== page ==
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20121120
20121120
Search Results 0 to 9 of about 10 (some duplicates have been removed)
about where the u.s. didn't -- where the u.s. student -- we never had a conservative actor -- a concerted effort of a ranking system. the report does. it is almost entirely prestige and important. in its judgments as opposed to outcomes. we need to think more about how to deal with this problem. the public university has the system of accountability. but that is not everybody, of course. it's caught some way so we're trying to adjust its. but how to half in place incentives systems to focus on outputs is a big deal. during the brief period of time, i joined with the presidents at columbia and stanford. he understood exactly how distorted that rating system was. but then several days later the people told him how much that issue generated in terms of profits and if he wanted to stay its editor, he better leave it alone. >> here again, the role of the president comes in. he was very disturbed because the u.s. rankings were falling. day asked him to go out and drum up more applicants so the universe would look more selective. he said to them, i'm not going to go to rural areas
apprehensive this could be the final hurdle. you're talking about the presence or the arrival of u.s. secretary of state hillary clinton. there is no doubt the u.s. can play a very important role in this. it can exert a tremendous amount of leverage on the israelis to avoid a ground invasion of the gaza strip. while the u.s. does believe that israel has a right too defend itself there is a widening belief here among many, this is what is being communicated to the u.s. by egyptian officials, that a ground invasion and further military escalation will not solve this. we've been down this road before. >> go ahead, ayman. if you're still there. >> i'm still here. i was saying that they've been down this road before, used the military option back in 2008, and previously it hasn't solved the gaza problem and so many people are saying that this has to stop. to really think of a new paradigm shift in how to solve the crisis in gaza and the larger with the israeli/palestinian conflict. >> yesterday we were talking about the americans passively having too light a footprint in the region, against the back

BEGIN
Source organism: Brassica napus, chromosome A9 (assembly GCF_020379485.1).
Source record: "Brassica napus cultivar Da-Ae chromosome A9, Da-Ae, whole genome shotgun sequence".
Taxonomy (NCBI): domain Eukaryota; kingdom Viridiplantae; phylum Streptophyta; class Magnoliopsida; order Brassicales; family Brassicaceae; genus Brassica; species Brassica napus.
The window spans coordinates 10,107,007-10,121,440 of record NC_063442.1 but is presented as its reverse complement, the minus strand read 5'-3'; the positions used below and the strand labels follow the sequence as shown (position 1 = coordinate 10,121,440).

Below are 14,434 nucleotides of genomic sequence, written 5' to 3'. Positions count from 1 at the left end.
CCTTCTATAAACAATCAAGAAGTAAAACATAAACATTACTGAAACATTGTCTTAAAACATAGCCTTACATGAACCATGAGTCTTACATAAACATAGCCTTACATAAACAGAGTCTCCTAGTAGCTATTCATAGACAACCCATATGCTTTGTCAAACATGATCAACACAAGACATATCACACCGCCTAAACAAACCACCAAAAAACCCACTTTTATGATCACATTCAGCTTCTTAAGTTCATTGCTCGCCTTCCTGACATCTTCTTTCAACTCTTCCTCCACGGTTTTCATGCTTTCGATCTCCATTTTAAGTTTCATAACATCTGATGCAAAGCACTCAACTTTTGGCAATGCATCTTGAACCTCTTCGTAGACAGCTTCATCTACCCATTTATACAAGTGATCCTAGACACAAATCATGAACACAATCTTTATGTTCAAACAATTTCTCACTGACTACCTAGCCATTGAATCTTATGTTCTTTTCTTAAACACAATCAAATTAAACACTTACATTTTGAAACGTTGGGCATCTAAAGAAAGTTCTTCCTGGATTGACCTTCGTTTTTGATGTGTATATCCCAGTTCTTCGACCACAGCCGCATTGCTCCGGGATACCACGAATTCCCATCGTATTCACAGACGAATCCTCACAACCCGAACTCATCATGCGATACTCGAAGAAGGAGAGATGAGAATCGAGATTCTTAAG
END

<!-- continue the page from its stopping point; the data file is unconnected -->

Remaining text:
diplomats are coming to israel and to 9 region, not just the u.n. secretary-general, but the u.s. secretary of state as you've just said has been dispatched by president obama to meet face-to-face with the principles in this conflict. the prime minister of israel, the president of egypt who is taking the lead in organizing these cease-fire negotiations from the hamas side with israel. soledad? >> christiane, that sounds like the short-term option, right? you sort of try to hold everything down while you negotiate some kind of a short-term peace. what are people saying about the longer-term options here? >> well, you know, there's a lot of devil in the details, as always. you know, each side wants to make sure it's not just a short-term. it's a long-term option. because on the one hand, israel wants a long-term solution to the rockets that are being fired into israel, and into threatening the residents of that area of southern israel close to gaza. on the other hand, the hamas and the palestinians in gaza want a long-term solution to lifting the siege of gaza, and also want a promise, a pled